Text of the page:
The next step Merriman describes is to add some smaller cut pieces for texture and to broaden the color scheme. “The second firing I call a tack fuse,” shares Merriman. “The kiln is fired at a lower temperature so these smaller pieces will not fully melt. They will retain their chunky shapes. This gives the piece the texture I want.”
“The third or last firing is the slumping, and done at the lowest temperature.” Merriman shows me the kiln open with the slumping molds inside. She explains that because of the temperature differences that occur in different parts of her small kiln she can only fire one shelf at a time. Otherwise there would be inconsistencies in the surface of her products.
Many factors go into successfully creating her products. “Some glass is simply not fusible,” she says. “Glass needs to be the same Coefficient of Expansion (COE) or the glass will ultimately break. You cannot mix a COE of 90 with a COE of 96 (specs from the factories) because they heat and cool at different temperatures. When they do that, they ‘pull’ on one another and stress the glass until the pressure starts to crack, eventually shattering it all the way.”
She continues, “I know this from experience. I did a test because I didn’t believe it. The piece I made did exactly what I was told it would do. At first, there was a single ‘ping.’ Then another. Then another. Until by the end of the day, the entire piece of glass looked like puzzle pieces.”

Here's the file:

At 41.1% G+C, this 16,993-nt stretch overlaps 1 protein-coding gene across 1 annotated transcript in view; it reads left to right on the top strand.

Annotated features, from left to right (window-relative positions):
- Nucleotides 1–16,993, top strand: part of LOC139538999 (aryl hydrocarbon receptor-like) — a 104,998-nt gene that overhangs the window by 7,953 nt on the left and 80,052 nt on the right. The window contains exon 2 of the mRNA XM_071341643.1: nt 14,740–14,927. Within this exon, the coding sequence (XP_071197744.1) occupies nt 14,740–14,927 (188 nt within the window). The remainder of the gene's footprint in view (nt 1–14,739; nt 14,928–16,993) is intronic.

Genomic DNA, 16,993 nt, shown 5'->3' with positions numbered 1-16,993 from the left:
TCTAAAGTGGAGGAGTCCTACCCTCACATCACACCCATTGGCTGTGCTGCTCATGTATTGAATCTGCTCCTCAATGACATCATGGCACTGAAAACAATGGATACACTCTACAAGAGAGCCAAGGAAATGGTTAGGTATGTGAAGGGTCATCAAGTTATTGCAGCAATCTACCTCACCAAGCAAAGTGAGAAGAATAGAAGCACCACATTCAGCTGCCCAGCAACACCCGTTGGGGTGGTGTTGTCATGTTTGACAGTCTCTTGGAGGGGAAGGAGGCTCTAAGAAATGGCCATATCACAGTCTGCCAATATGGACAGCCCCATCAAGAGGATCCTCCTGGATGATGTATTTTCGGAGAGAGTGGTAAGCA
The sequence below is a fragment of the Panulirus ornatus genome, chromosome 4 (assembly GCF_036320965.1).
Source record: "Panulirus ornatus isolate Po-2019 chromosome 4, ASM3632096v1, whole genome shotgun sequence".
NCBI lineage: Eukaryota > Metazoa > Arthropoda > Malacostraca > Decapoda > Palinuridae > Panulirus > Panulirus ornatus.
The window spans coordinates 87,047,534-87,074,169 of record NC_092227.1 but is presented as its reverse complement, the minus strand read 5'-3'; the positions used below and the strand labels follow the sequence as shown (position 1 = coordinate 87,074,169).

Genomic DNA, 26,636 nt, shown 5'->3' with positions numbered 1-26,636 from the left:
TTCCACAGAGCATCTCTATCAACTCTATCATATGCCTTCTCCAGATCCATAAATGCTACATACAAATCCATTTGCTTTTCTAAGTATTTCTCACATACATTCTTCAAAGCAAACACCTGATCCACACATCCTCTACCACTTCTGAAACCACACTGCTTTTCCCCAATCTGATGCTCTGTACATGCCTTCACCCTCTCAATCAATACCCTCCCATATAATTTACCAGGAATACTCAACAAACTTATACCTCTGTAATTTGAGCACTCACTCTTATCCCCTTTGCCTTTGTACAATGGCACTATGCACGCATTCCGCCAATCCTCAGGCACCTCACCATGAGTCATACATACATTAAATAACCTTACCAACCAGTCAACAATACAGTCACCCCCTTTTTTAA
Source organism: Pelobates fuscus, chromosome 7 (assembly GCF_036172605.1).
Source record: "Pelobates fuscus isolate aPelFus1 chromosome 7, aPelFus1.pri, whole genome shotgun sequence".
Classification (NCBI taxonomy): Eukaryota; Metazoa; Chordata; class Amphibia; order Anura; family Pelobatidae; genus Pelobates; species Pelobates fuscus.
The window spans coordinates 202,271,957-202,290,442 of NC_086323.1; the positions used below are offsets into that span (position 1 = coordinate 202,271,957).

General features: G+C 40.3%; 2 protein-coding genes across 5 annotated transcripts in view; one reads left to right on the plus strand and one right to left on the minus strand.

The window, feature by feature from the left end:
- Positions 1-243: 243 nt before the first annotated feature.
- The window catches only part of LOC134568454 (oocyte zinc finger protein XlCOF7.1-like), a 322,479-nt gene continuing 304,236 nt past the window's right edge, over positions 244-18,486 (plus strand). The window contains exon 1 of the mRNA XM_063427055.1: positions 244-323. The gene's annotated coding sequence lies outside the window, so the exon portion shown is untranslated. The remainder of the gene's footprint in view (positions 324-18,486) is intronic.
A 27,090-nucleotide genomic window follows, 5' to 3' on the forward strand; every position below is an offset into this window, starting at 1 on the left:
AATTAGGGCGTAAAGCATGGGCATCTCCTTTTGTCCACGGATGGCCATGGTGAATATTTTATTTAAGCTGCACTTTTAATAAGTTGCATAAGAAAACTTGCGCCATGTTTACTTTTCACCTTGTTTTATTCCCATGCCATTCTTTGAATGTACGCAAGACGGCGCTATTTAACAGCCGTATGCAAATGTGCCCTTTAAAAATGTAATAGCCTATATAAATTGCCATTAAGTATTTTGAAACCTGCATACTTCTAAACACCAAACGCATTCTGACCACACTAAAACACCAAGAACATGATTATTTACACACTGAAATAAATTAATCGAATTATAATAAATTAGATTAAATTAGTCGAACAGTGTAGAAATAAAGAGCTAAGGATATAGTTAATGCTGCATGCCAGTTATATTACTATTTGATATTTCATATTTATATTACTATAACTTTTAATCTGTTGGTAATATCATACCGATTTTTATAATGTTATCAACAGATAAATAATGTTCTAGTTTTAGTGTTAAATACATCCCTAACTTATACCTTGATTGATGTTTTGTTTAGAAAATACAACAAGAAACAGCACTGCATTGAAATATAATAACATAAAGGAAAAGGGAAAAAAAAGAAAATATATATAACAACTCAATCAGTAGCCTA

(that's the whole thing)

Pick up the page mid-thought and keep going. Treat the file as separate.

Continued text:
It is obvious that Merriman has spent a lot of time learning her art, perfecting her personal fusing style and designs.
She shows me a piece of correspondence.
“This is an email I received recently from one of my prospective metal and glass wall art clients. His idea was sort of outside his budget. So, options were to revise the proposal, or do it in stages. Here’s his response:
I’d rather wait and save; your work is way too ‘wow’ to skimp on. I know I’d only regret it. I’ll keep you posted as to how things go, if everything works out this month then I’ll let you know asap, if it takes a little longer I’ll let you know also. I’m determined to make this happen, your pieces are totally amazing and are a concept I’ve been looking for a long time. The fusion of such vivid colour in glass on metal is perfection. There’s nothing equivalent that caught my attention that I’ve seen out there so I’m determined to do this right because they’ll be something that I’ll treasure.
Merriman is known for her personal commitment to her clients and the warm rapport that develops through her attention to their requests. Her work has recently been shipped to clients in Miami, New York City, Ireland, North Carolina, and Chicago. She was born and raised in the Pacific Northwest, and makes Olympia, Washington her home.
For the story of how she became interested in glass fusing, see the June 2012 ThurstonTalk article A Visit with Kim Merriman.
“My art expresses the gratitude I have for living in a place where I witness such beauty – land, sky, water and the scenes and wildlife from each. I don’t take a second for granted,” she summarizes.